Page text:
The Changing Outlook Toward Infectious Diseases

FROM THE LECTURE SERIES: An Introduction to Infectious Diseases

By Barry C. Fox, M.D., University of Wisconsin

The mid-1900s saw the rise of several infectious diseases that had the potential to start an epidemic. In the 1970s, however, the outlook for emerging infectious diseases appeared good, thereby giving the people a chance to relax a bit. How did this happen?

Image showing a pharmacist holding medicine.
In the 1970s, America took several steps to prepare itself against any outbreak of infectious diseases. (Image: i viewfinder/Shutterstock)

American Optimism to Handle Infectious Diseases

In the 1970s, the United States was optimistic that it could handle any infectious disease that may arise. It took several steps toward handling infectious diseases, some of which included improved sanitation, increased vaccination programs, and ample antibiotics.

The tide, however, dramatically changed when the end of the 1970s brought the Legionnaires’ disease and the early 1980s brought us the recognition of a silent sexually transmitted disease—genital herpes. Along with these diseases came the slow discovery of the human immunodeficiency virus, or HIV.

Genital Herpes: The New Sexual Leprosy

Image showing a 3D illustration of the herpes virus.
Genital herpes is a form of sexually transmitted disease that was discovered in the 1970s. (Image: Kateryna Kon/Shutterstock)

After genital herpes was recognized, it received significant national media attention, even appearing on the cover of Time magazine in 1982, calling it the ‘New Sexual Leprosy’ and later deeming it the ‘New Scarlet Letter’.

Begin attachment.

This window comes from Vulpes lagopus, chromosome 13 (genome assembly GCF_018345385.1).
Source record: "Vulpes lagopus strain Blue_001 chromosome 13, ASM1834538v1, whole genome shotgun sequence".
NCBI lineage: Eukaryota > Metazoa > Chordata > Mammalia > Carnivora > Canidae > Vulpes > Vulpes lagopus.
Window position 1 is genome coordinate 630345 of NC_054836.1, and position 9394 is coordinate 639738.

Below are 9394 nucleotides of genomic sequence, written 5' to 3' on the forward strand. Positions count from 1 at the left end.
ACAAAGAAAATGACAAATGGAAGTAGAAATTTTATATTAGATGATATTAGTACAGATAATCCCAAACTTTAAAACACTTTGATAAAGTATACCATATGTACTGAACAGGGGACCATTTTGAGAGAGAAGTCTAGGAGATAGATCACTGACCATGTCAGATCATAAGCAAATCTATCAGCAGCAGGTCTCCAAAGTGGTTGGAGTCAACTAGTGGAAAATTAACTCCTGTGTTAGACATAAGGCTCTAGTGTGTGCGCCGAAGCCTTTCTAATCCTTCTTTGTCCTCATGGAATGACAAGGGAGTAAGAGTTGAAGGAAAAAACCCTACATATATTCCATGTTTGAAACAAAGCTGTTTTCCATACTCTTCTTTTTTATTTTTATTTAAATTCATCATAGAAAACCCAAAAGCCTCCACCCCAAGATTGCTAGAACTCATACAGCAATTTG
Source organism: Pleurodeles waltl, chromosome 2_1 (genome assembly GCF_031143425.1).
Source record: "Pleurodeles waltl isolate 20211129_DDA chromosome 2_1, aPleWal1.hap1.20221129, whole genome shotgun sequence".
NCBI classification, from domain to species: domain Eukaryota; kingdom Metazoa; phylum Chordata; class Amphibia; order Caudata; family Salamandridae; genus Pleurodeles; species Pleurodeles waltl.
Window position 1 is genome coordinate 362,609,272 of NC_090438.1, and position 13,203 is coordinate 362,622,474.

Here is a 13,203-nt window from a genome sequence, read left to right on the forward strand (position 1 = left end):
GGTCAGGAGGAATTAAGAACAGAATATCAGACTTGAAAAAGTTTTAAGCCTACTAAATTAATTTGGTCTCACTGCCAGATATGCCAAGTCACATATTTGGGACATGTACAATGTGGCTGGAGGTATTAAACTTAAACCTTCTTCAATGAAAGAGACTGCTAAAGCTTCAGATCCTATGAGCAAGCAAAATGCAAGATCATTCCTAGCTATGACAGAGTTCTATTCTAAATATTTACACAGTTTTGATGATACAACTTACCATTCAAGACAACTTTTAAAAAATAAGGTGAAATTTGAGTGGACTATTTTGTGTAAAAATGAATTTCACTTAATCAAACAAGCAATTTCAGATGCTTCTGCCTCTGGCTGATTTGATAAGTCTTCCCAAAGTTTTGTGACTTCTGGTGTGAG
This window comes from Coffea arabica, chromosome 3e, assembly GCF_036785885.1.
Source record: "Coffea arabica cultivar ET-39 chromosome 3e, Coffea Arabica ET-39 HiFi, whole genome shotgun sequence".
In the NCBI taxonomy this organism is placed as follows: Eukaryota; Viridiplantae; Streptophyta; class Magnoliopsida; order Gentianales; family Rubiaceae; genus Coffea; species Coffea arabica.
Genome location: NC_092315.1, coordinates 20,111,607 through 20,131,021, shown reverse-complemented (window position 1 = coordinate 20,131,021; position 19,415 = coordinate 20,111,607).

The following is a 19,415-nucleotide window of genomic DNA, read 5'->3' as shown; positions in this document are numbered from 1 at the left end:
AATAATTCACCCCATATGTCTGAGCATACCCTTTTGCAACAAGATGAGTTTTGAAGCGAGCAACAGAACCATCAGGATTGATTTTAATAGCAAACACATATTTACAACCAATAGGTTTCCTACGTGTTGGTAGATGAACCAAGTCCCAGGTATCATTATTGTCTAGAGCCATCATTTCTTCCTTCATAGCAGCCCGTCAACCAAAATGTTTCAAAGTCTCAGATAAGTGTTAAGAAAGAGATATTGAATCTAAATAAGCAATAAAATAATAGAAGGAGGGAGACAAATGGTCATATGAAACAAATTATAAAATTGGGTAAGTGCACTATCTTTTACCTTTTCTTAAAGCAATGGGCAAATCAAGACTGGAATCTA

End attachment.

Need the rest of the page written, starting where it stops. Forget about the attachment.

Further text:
The big problem with this infection is that only about 10 percent of the people that have the virus realize that they are infected. It meant that the other 90 percent might continue to infect other people unknowingly over time. There are over 700,000 new cases of herpes simplex virus 2 in the United States every year, and over 24 million people in the United States have been infected so far.

Learn more about viruses.

HIV Crisis of the 1980s

In the early 1980s, healthcare providers were unable to recognize the new illness that seem to infect gay men. The Centers for Disease Control (CDC) reported in its weekly journal summary on five cases in previously healthy, young gay men with unusual infections whose immune systems were dysfunctional. Within the next six months, 270 cases had been reported, and there were 121 deaths. Thus, the beginning of the AIDS epidemic can be seen.

Although the HIV infection started out in gay men, it found its way into the blood bank supply, and later into young women by infected heterosexual partners. The discovery of HIV as the cause for AIDS, and the subsequent blood test that was developed for HIV in 1985, were major achievements in medicine in a very short time.

The Epstein-Barr Virus or EBV

There were a couple of medical developments in the 1990s, such as chickenpox vaccines and new anti-viral drugs to treat both hepatitis and HIV. On the other hand, the world also learned about a viral illness that has infected hundreds of individuals today—the Epstein-Barr virus or EBV.

This virus got its name in 1964 when Sir Michael Epstein and Yvonne Barr discovered it. A few years later, the virus was linked to infectious mononucleosis and was named the ‘kissing’ disease, since it is usually transmitted by saliva. Sharing cups or glasses or athletic team water bottles also mimic the ‘kissing’ part of contagion.